By on May 10, 2017

cellphone nissan

Last week, Nissan’s European division proudly announced that it had developed a new feature for use in the Juke that effectively eliminates all cellular signals. In the release, the company praised its UK team for coming up with a 21st century application that uses Victorian-era technology, saying “the beauty of the design is its simplicity.”

Obviously, Nissan is making a play to convince news outlets to cover the prototype and highlight the company’s clever engineering and commitment to safety. While we will happily take the bait and comment on the device, we would be negligent in our duties to consider the item as anything other than an complete waste of resources. The Signal Shield is as useful to motorists as a pair of gloves would be to a person without arms. 

Literally a Faraday cage, an invention dating back to the early 1800s, Nissan’s Signal Shield allows drivers to place their cell phone into a center console that eliminates all Bluetooth and Wi-Fi communications when closed. The brand believes its invention will save lives, citing statistics from Britain’s RAC Telematics that show a significant increase of in-car smartphone usage between 2014 and 2016.

“Our research shows that handheld phone use by drivers has reached epidemic proportions,” RAC road safety spokesman Pete Williams said. “As mobile phone technology has advanced significantly many people have become addicted to them. However, the use of a handheld phone when driving represents both a physical and mental distraction and it has been illegal since 2003.”

“The Nissan Signal Shield is a good example of a technology that can help drivers be phone smart. For those who can’t avoid the temptation, this simple but pretty clever tech gives them a valuable mobile-free zone.”

This would make the Signal Shield an invaluable safety feature if we lived in a world where phones could not be shut off. In case you’ve never owned any electronic device in history, the vast majority feature a button or switch that allows you to make them temporarily inoperable. Don’t worry, they can be reactivated again — as if by magic — using the same process.

Another downside is that the shield is only helpful if a driver voluntarily decides to place their smartphone into the specially designed armrest. Of course, it does offer drivers the ability listen to the music stored on their smartphone via USB or auxiliary port. However, in order to change tracks when sourcing from AUX, operators would be required to remove their device from the box — risking a sudden influx of distracting text messages as the phone regains cellular service.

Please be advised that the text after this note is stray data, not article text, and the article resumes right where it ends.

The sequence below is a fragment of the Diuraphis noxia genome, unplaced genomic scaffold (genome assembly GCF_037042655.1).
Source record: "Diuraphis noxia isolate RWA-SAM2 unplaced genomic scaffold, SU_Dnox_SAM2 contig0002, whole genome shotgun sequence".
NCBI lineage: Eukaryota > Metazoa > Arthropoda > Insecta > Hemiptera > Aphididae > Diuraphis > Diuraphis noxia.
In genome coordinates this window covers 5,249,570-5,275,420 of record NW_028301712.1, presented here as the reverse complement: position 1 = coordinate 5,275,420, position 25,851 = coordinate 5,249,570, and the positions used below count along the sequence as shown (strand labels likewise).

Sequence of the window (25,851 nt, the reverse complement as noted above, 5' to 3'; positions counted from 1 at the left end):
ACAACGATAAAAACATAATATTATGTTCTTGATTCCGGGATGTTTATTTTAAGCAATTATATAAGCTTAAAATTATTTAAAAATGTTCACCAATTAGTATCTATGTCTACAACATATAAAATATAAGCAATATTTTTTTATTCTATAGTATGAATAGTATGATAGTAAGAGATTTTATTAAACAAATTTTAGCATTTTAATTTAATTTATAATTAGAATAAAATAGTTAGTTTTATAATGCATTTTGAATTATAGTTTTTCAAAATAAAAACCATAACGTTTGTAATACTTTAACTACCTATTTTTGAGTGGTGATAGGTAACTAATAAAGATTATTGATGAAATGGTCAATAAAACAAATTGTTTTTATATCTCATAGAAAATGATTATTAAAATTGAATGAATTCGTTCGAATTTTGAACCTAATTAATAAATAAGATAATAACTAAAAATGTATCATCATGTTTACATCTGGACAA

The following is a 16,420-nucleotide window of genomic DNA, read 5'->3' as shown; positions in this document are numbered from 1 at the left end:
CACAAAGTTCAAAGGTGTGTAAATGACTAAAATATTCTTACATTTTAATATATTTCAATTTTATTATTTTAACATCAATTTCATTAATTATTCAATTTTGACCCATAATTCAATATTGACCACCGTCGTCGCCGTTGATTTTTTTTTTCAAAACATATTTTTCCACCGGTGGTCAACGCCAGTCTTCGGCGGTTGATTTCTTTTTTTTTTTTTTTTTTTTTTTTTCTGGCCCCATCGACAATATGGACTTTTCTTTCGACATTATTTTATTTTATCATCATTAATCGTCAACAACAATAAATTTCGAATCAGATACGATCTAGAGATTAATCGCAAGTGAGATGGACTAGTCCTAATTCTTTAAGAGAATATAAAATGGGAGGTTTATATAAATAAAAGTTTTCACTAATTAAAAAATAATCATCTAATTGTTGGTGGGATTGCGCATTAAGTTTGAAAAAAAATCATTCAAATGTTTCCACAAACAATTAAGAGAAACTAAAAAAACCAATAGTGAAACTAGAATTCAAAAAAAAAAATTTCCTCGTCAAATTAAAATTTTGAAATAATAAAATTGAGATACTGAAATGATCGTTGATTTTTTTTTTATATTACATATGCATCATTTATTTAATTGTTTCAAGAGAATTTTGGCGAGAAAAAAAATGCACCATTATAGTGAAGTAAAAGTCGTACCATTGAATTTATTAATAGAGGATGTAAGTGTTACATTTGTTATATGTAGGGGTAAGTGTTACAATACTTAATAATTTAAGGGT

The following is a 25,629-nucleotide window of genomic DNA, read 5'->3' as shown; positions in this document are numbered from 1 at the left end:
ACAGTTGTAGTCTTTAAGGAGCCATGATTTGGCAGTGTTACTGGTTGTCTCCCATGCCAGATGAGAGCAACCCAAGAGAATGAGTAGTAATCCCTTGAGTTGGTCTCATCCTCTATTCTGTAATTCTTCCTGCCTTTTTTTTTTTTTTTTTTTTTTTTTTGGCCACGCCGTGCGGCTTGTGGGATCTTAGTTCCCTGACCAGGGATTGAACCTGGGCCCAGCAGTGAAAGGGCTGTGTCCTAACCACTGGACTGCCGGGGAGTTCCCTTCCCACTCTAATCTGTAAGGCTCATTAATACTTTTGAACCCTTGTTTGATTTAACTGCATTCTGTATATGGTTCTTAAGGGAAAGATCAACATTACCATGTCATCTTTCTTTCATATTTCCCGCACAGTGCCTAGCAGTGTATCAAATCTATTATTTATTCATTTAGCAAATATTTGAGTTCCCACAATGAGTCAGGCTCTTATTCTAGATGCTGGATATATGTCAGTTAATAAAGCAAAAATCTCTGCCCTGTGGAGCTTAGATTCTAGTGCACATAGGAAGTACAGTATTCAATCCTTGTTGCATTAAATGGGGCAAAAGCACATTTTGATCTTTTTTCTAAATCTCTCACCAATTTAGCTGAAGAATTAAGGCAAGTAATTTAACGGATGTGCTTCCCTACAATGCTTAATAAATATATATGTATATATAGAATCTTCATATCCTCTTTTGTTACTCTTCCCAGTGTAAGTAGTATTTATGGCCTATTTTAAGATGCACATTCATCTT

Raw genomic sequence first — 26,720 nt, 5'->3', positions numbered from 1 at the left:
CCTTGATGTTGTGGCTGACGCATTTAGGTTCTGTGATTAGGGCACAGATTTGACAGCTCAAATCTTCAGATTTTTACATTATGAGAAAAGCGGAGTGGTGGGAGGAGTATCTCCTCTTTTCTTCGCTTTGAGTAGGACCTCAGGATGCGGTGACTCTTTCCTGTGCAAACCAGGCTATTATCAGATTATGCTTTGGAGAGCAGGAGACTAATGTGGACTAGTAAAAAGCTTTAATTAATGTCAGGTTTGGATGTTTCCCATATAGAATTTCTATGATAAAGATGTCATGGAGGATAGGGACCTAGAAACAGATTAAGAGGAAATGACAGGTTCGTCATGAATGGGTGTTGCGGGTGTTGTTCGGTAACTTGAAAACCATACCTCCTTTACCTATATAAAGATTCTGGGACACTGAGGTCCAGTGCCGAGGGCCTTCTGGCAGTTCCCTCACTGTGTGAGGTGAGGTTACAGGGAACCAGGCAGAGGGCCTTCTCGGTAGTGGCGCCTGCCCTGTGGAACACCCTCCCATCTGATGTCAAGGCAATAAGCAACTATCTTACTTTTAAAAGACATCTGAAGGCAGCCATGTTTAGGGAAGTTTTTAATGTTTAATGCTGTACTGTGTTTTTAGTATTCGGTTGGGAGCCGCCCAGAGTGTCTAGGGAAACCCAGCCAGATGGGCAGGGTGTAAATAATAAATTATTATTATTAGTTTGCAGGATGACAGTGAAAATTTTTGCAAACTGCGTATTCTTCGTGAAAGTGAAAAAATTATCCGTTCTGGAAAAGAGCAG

While we’d like to credit Nissan for making the effort here, we just can’t.  You can build your own miniature EMF shielding bag for next to nothing, or purchase one online for about ten bucks. But it’s still not an effective deterrent until you place your phone inside and toss the bag into the trunk. Meanwhile, Nissan’s solution has the object resting less than a foot away from your arm at all times. The entire concept is on par with someone securing a handgun under a couch and relying on their children’s good intentions not to play with it. Phone addicted drivers aren’t going to be defeated by a wallet-sized Faraday cage that’s less effective than simply turning the device off or placing it in airplane mode.


[Image: Nissan]

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18 Comments on “Nissan ‘Develops’ Unnecessary Signal Shield to Eliminate Smartphone Distractions While Driving...”

  • avatar

    Roll it in foil like a baked potato…

  • avatar

    I was hoping that the car itself was the cage. I’d pay money for that. As described its so disappointing.

  • avatar
    SCE to AUX

    I can’t agree with the criticism.

    Turning a device off takes more time and trouble than tossing it into a console bin, and restarting the device takes even longer. I would like knowing that upon retrieval, my phone was in the same state as when I put it away, and that it would resume communications immediately. It’s also nicer than fumbling with a foil bag.

    One downside: Many phone radios go to full power when seeking a better signal. Long drives with the phone stored inside the Faraday cage bin could result in depleted phone batteries.

    • 0 avatar

      This ^^

      I’ve been pissed Apple or Google haven’t come up with “Driving Mode” for phones. This way it automatically goes into “Do Not Disturb” mode while moving faster than 5MPH.

      It’s a much more elegant solution than a dumbass Faraday cage that will overheat your phone and kill your battery.

      • 0 avatar

        Apple and Google already have a “Driving Mode” – it’s called CarPlay and Android Auto.